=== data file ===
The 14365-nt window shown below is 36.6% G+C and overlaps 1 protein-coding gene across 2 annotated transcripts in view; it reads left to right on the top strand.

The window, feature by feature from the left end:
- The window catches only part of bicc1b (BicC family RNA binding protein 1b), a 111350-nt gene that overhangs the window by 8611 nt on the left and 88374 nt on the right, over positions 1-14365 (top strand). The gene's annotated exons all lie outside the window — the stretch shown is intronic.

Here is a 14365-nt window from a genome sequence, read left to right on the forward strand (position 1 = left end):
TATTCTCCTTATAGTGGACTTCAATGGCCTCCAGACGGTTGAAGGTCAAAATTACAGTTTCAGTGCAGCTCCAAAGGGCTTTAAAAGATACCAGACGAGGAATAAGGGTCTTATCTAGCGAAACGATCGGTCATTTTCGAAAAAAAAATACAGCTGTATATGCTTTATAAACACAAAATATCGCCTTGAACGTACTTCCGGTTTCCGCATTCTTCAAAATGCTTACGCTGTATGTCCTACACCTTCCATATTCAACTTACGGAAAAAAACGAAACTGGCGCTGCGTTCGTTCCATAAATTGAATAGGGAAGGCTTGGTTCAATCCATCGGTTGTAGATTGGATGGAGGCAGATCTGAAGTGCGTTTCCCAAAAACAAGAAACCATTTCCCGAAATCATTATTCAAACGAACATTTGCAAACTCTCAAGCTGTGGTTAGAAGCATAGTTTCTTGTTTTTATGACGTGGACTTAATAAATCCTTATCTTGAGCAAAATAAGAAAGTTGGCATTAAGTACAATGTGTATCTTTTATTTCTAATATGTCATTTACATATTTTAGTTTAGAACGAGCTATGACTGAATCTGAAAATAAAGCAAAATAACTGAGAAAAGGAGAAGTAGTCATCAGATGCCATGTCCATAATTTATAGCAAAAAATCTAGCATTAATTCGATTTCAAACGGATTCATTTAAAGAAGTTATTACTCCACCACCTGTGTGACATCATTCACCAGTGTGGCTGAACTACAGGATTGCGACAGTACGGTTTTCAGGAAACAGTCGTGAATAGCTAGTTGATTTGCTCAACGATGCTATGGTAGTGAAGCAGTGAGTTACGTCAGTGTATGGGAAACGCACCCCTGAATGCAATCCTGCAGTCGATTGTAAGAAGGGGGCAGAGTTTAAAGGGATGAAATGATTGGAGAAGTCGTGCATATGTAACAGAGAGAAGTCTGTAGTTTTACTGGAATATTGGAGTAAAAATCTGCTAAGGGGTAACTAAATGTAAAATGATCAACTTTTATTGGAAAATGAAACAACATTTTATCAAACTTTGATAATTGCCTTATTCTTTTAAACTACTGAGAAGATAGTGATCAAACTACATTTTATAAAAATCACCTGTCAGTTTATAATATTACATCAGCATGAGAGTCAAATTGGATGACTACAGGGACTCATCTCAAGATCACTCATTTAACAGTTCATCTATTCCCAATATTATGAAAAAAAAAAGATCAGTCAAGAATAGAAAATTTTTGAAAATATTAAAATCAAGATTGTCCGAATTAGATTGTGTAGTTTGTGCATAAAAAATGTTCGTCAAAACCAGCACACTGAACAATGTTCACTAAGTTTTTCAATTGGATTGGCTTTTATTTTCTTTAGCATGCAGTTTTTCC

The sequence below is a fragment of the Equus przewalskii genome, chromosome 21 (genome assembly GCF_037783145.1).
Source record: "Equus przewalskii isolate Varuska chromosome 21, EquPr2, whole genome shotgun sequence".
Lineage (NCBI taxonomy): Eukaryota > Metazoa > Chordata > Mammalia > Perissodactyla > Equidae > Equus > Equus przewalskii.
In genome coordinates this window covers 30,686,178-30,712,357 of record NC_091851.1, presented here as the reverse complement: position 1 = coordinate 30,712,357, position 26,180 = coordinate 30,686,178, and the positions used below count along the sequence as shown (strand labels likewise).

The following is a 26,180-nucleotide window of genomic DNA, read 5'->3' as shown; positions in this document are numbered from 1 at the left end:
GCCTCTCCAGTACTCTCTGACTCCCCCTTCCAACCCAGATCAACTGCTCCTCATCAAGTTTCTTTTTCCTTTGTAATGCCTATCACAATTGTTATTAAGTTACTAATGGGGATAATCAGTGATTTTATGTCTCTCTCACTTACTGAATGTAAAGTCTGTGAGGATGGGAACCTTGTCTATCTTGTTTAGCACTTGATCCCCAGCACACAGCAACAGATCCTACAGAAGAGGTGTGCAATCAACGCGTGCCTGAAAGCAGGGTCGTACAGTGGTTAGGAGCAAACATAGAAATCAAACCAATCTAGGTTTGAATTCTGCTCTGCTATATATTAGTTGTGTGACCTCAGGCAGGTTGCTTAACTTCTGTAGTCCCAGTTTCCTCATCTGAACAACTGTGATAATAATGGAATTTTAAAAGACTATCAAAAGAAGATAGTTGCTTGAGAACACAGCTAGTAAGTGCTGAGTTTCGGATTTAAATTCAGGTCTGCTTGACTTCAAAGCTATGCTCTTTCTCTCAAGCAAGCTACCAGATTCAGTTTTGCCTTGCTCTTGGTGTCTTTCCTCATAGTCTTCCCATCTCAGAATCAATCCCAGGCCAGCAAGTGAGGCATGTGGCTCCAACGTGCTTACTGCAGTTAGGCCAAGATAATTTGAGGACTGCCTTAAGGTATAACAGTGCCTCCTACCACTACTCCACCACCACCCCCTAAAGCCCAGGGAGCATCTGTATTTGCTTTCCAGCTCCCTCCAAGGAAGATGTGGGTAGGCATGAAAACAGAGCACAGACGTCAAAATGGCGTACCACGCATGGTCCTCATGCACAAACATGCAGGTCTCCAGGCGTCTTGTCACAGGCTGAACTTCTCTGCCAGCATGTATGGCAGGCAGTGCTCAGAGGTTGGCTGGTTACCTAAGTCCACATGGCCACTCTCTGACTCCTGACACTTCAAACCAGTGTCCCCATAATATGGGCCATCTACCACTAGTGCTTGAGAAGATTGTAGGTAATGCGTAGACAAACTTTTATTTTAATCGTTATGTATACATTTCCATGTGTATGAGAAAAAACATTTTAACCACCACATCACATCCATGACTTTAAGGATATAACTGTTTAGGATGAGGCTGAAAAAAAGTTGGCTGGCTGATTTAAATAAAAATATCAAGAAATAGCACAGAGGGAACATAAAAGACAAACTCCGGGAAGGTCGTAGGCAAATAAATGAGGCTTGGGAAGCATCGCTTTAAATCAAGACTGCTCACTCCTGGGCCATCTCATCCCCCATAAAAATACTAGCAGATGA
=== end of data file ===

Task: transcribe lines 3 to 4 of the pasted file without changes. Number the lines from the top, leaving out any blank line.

- The window catches only part of bicc1b (BicC family RNA binding protein 1b), a 111350-nt gene that overhangs the window by 8611 nt on the left and 88374 nt on the right, over positions 1-14365 (top strand). The gene's annotated exons all lie outside the window — the stretch shown is intronic.

Here is a 14365-nt window from a genome sequence, read left to right on the forward strand (position 1 = left end):